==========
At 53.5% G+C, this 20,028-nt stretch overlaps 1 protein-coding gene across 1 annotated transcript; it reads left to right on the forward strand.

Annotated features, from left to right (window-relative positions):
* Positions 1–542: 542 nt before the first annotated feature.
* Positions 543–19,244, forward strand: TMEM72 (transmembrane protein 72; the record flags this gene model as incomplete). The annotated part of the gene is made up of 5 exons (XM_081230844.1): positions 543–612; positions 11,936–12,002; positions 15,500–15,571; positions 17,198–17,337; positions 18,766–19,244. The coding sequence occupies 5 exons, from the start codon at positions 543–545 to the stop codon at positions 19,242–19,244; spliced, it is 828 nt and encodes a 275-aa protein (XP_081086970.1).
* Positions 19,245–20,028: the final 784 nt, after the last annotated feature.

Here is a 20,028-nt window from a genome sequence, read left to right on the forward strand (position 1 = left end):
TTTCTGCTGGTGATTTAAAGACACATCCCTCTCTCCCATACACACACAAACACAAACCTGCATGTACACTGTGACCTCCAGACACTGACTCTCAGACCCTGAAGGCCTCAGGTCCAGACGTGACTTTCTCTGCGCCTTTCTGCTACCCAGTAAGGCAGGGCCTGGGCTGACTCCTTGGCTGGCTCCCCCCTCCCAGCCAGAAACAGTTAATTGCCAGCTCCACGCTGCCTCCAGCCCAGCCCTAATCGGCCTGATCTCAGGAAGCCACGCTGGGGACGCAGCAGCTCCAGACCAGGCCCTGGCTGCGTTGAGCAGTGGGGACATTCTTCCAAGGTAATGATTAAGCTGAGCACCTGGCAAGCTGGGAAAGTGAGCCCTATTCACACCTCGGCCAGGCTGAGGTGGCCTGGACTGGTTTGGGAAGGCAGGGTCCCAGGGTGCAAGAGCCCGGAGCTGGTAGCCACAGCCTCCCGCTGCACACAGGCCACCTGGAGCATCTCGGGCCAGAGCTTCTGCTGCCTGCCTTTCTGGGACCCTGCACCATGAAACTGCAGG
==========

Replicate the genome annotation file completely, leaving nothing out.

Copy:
At 53.5% G+C, this 20,028-nt stretch overlaps 1 protein-coding gene across 1 annotated transcript; it reads left to right on the forward strand.

Annotated features, from left to right (window-relative positions):
* Positions 1–542: 542 nt before the first annotated feature.
* Positions 543–19,244, forward strand: TMEM72 (transmembrane protein 72; the record flags this gene model as incomplete). The annotated part of the gene is made up of 5 exons (XM_081230844.1): positions 543–612; positions 11,936–12,002; positions 15,500–15,571; positions 17,198–17,337; positions 18,766–19,244. The coding sequence occupies 5 exons, from the start codon at positions 543–545 to the stop codon at positions 19,242–19,244; spliced, it is 828 nt and encodes a 275-aa protein (XP_081086970.1).
* Positions 19,245–20,028: the final 784 nt, after the last annotated feature.

Here is a 20,028-nt window from a genome sequence, read left to right on the forward strand (position 1 = left end):
TTTCTGCTGGTGATTTAAAGACACATCCCTCTCTCCCATACACACACAAACACAAACCTGCATGTACACTGTGACCTCCAGACACTGACTCTCAGACCCTGAAGGCCTCAGGTCCAGACGTGACTTTCTCTGCGCCTTTCTGCTACCCAGTAAGGCAGGGCCTGGGCTGACTCCTTGGCTGGCTCCCCCCTCCCAGCCAGAAACAGTTAATTGCCAGCTCCACGCTGCCTCCAGCCCAGCCCTAATCGGCCTGATCTCAGGAAGCCACGCTGGGGACGCAGCAGCTCCAGACCAGGCCCTGGCTGCGTTGAGCAGTGGGGACATTCTTCCAAGGTAATGATTAAGCTGAGCACCTGGCAAGCTGGGAAAGTGAGCCCTATTCACACCTCGGCCAGGCTGAGGTGGCCTGGACTGGTTTGGGAAGGCAGGGTCCCAGGGTGCAAGAGCCCGGAGCTGGTAGCCACAGCCTCCCGCTGCACACAGGCCACCTGGAGCATCTCGGGCCAGAGCTTCTGCTGCCTGCCTTTCTGGGACCCTGCACCATGAAACTGCAGG